Advertisement

Single-stage anterior debridement, posterior instrumentation and global fusion in thoracic and thoracolumbar tubercular spondylodiscitis

  • S. P. Mohanty
  • M. Pai Kanhangad
  • B. Yogesh Kumar
  • A. Singh
Original Article
  • 9 Downloads

Abstract

Purpose

The present study evaluated the clinical and radiological outcomes in patients with tuberculosis of the thoracic and thoracolumbar spine, treated by an operative technique in which anterior debridement with posterior instrumentation and global fusion was performed through a single-stage posterior approach.

Methods

Ninty-seven patients with spinal tuberculosis, between T1 and L1, in whom anterior debridement, bone grafting, with posterior instrumentation and fusion was performed through a single-stage posterior approach, with a minimum follow-up of 2 years, formed the basis of this study. During each follow-up, neurological recovery was assessed using modified American Spinal Injury Association grading, healing of the disease was assessed by appearance of sclerosis and interbody fusion and the degree of kyphotic deformity was analysed using the modified Konstam’s angle.

Result

Two hundred and twenty-six lesions were found in the radiographs of 97 patients with 28.9% of them having multiple lesions. The mean ± SD preoperative, post-operative, and 2-year follow-up kyphotic angle were 49.5 ± 18.4°, 22.6 ± 7.1° and 24.5 ± 7.6°, respectively, and showed significant kyphosis correction (P < 0.01). Sclerosis was seen as early as 3 months in 82(84.5%) patients whereas interbody fusion started appearing at the end of 6 months in 38.14% of patients and peaked at 1 year. All patients recovered neurologically, with no significant loss of kyphosis correction, at final follow-up.

Conclusion

The surgical technique described in this study had favourable clinical and radiological outcomes. Early surgery helps in having a definitive diagnosis and detects the presence of drug-resistant strains.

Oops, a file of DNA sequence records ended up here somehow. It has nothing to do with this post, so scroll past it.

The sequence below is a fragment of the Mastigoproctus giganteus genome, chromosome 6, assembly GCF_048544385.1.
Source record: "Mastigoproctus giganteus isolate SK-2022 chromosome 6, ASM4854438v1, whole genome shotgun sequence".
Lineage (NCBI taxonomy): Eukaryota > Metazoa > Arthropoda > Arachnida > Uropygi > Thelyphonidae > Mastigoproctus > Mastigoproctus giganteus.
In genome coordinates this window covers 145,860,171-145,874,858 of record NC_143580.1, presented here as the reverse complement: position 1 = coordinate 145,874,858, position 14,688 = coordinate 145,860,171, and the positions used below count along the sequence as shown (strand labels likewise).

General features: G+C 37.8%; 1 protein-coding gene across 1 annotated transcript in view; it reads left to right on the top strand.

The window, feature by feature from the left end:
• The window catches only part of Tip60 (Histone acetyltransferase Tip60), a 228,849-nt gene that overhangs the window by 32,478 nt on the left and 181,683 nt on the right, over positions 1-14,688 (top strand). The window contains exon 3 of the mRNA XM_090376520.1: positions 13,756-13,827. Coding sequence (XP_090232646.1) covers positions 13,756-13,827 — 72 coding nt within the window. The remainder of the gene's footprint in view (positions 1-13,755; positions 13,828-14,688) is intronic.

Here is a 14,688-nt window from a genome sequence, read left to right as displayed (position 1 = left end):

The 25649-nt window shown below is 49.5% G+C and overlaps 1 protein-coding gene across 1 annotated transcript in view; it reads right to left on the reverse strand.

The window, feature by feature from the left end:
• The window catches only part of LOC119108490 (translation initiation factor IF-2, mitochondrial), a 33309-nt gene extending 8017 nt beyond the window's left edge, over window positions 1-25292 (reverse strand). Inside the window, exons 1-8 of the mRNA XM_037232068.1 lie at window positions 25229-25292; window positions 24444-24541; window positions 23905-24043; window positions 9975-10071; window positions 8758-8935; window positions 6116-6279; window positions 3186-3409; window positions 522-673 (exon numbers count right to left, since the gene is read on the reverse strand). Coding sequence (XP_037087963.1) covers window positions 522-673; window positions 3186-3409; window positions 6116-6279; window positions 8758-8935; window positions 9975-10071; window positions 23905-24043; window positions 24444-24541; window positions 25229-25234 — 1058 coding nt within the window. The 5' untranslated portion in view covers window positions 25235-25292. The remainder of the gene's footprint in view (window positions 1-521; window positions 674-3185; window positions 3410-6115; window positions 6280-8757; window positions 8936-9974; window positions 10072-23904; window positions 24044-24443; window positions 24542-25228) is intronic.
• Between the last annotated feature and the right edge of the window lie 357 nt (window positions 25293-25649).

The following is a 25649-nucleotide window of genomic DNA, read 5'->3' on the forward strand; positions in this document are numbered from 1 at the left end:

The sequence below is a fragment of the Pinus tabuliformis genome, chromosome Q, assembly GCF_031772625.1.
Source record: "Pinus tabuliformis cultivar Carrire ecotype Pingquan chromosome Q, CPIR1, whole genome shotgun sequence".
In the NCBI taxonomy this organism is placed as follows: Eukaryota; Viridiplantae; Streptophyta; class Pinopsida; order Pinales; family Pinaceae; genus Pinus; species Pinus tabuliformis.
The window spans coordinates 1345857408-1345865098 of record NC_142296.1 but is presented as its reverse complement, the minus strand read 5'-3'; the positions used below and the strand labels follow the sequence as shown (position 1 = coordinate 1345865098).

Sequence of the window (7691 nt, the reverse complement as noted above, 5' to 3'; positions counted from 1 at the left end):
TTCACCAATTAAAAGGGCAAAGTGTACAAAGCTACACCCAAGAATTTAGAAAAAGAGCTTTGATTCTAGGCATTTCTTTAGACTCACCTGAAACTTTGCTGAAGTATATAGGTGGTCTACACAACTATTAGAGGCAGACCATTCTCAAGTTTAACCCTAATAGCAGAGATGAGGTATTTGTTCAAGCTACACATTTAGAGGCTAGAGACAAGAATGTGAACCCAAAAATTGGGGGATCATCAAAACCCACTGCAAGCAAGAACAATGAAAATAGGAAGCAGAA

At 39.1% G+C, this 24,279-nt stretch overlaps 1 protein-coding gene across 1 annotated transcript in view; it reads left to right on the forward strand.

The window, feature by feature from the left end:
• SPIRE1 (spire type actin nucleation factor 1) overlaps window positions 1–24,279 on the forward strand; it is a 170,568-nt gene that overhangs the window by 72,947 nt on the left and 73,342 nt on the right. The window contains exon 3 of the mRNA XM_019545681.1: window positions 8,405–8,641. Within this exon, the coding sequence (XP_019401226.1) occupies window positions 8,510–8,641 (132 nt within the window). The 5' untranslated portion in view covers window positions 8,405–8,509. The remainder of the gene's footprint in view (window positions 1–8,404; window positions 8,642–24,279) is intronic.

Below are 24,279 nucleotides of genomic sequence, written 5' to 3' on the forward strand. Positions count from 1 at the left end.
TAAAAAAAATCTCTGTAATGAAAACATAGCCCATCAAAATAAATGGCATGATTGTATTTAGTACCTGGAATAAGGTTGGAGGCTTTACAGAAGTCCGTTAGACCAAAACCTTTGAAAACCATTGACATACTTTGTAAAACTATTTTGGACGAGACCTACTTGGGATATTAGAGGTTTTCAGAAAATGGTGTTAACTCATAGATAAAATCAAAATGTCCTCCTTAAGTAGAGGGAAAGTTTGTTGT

Keywords

Spinal tuberculosis Anterior debridement Posterior instrumentation Global fusion 

Notes

Compliance with ethical standards

Conflict of interest

The authors declare that they have no conflict of interest.

Ethical approval

All procedures performed in studies involving human participants were in accordance with the ethical standards of the institutional and/or national research committee and with the 1964 Helsinki Declaration and its later amendments or comparable ethical standards. Institutional ethical clearance was obtained before starting the study.

Informed consent

Informed consent was obtained from all individual participants included in the study.

Human and animal rights

This article does not contain any studies with animals performed by any of the authors.

References

  1. 1.
    Tuli SM (2013) Historical aspects of Pott’s disease (spinal tuberculosis) management. Eur Spine J 22(4):529–538CrossRefGoogle Scholar
  2. 2.
    Jain AK (2010) Tuberculosis of the spine: a fresh look at an old disease. J Bone Joint Surg Br 92(7):905–913CrossRefGoogle Scholar
  3. 3.
    Medical Research Council Working Party on Tuberculosis of the Spine (1998) A 15-year assessment of controlled trials of the management of tuberculosis of the spine in Korea and Hong Kong. J Bone Joint Surg Br 80(3):456–462CrossRefGoogle Scholar
  4. 4.
    Luk KD (1999) Tuberculosis of the spine in the new millennium. Eur Spine J 8(5):338–345CrossRefPubMedPubMedCentralGoogle Scholar
  5. 5.
    Mohanty SP, Bhat S, Nair NS (2011) An analysis of clinicoradiological and histopathological correlation in tuberculosis of spine. J Indian Med Assoc 109:161–165PubMedGoogle Scholar